How to Motivate Yourself: 11 Tips for Self Improvement

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Achieve your goals with these science-backed motivation enhancers.

A smiling man wearing a shoulder bag and carrying a to-go cup of coffee leaps from one bench to the next outside an office building.

Setting a goal—anything from getting a degree or landing a new job to achieving a new level of physical fitness—is a big step toward improving your life. But following through to achieve what we’ve set out to accomplish can be challenging, especially on those days when motivation wanes. So how do you follow through on your commitments during those times when you just don’t feel like putting in the work?

We all lose motivation from time to time. When you’re feeling unmotivated, try one of these science-backed strategies to get yourself back on track toward your goal.

  1. Put your goal on the calendar.

  2. Make working toward your goal a habit.

  3. Plan for imperfection.

  4. Set small goals to build momentum.

  5. Track your progress.

  6. Reward yourself for the little wins as well as the big ones.

  7. Embrace positive peer pressure.

  8. Practice gratitude (including for yourself).

  9. Do some mood lifting. 

  10. Change your environment. 

  11. Remember your “why.”

Self-motivation tips

Let's take a closer look at each of the above tips. Here, we'll break down these self-motivation techniques, detailing what they are and the science behind them.

1. Put your goal on the calendar.

One way to give a boost to your internal motivation is to create some external motivation: a target date. Whatever it is you’re aiming to accomplish, put it on the calendar. You may be working toward a goal with a set finish date built in. Examples include preparing for a test or taking a course with a fixed end date. 

If your goal lacks this structure, you can add it by deciding on a date by which you could realistically achieve your goal. 

Want to run a 5k or marathon? Sign up for a race on or near your target date. Considering a degree? Research the application deadline and write it down. Aiming to learn a new career skill? Register for a course and set a target date to finish.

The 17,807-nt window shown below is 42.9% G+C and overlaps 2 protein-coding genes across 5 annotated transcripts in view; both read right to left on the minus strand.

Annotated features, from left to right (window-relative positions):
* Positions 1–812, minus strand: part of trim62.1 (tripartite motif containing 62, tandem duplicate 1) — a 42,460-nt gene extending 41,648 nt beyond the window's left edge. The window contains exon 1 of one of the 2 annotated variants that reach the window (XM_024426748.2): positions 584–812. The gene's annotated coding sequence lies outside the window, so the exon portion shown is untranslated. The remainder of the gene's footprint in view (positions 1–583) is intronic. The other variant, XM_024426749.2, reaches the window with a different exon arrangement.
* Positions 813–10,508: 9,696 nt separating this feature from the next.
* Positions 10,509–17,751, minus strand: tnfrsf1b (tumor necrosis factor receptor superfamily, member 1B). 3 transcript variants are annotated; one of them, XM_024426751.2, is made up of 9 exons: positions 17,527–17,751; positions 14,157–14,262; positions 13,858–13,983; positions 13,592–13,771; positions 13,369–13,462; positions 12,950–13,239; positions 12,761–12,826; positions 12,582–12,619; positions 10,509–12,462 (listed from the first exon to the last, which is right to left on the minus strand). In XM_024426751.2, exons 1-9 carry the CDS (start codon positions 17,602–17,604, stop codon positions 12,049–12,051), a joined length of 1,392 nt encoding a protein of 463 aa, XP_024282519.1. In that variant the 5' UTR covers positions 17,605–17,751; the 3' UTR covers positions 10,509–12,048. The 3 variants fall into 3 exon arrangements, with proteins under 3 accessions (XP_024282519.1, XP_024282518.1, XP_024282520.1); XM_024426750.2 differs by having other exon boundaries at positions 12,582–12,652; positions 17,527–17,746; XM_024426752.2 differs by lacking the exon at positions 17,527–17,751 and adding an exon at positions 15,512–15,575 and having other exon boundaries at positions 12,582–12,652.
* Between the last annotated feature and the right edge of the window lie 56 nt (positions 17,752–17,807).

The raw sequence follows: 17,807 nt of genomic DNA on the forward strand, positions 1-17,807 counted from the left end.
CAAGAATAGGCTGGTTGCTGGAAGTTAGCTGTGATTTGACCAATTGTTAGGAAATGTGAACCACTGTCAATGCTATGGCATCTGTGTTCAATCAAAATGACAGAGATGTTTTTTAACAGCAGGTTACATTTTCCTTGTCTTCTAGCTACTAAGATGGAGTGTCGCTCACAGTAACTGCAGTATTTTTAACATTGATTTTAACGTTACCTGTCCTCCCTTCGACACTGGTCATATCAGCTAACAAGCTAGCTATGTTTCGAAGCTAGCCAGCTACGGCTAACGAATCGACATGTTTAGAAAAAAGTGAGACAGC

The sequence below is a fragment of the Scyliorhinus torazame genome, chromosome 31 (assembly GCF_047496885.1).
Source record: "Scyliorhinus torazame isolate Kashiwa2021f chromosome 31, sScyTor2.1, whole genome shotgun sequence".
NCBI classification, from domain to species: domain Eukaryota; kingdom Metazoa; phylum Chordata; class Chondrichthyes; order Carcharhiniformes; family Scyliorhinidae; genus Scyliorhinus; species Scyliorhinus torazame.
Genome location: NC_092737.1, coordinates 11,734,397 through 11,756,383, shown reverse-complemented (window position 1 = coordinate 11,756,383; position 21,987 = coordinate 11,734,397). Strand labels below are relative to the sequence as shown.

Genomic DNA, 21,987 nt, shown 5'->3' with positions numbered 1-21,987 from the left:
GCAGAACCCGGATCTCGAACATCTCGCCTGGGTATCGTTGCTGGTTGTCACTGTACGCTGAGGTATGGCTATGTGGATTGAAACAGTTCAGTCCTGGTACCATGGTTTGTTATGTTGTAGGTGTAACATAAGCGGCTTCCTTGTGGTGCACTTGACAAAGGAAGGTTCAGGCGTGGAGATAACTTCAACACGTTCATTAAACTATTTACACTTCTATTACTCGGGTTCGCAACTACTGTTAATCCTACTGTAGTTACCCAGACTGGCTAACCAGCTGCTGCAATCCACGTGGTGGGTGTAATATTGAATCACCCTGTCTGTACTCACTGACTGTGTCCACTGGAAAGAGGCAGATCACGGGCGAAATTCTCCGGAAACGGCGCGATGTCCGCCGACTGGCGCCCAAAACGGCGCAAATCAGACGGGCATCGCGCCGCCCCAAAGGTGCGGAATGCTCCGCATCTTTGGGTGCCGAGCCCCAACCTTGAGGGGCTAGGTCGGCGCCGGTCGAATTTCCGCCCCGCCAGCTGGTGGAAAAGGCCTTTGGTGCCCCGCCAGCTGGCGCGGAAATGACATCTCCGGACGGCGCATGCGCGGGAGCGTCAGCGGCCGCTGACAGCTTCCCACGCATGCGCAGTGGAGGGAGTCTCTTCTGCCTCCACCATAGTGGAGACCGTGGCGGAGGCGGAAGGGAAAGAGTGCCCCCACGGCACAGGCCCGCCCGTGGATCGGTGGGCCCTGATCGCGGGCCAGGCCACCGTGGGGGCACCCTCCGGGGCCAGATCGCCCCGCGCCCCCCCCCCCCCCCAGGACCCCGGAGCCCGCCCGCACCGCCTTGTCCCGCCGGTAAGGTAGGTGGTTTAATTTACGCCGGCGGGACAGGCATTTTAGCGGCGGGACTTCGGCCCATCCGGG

Having a target date not only helps you stay motivated, it also helps you track your progress—you always know how much further you have to go. This can have a big impact on your performance [1].

Tip: Setting a target date

Be realistic when setting your target date, but resist the urge to give yourself more time than you’ll need. Studies show that we sometimes perceive longer goals as more difficult, even when they’re not. This can lead to a greater likelihood of procrastination or quitting [2].


2. Make working toward your goal a habit.

When you make working toward your goal a habit—an automatic conditioned response—you no longer have to rely so much on feeling motivated. How do you turn a behavior into a habit?

Identify a trigger. 

Choose something that you already do everyday, like brushing your teeth or eating lunch, to be a trigger for the action you want to make a habit. Write out an “if-then” plan (also known as an implementation intention).

For example, if you want to create a habit of studying for a class everyday, your if-then plan might look like this:

If I pour my first cup of coffee, then I will spend five minutes on my math homework. 

To build consistency in exercise, it might look like this:

If I get up and brush my teeth, then I will immediately put on my workout clothes.

Making this plan and committing it to writing could increase the likelihood of following through [3].

Start small.

Notice that the above examples do not say that you’ll read six chapters of your textbook, watch two hours of lecture videos, or spend an hour sweating on the treadmill.

Getting started is often the hardest part on low-motivation days, and starting is much easier when the task is small: Five minutes of study or putting on your workout clothes [4].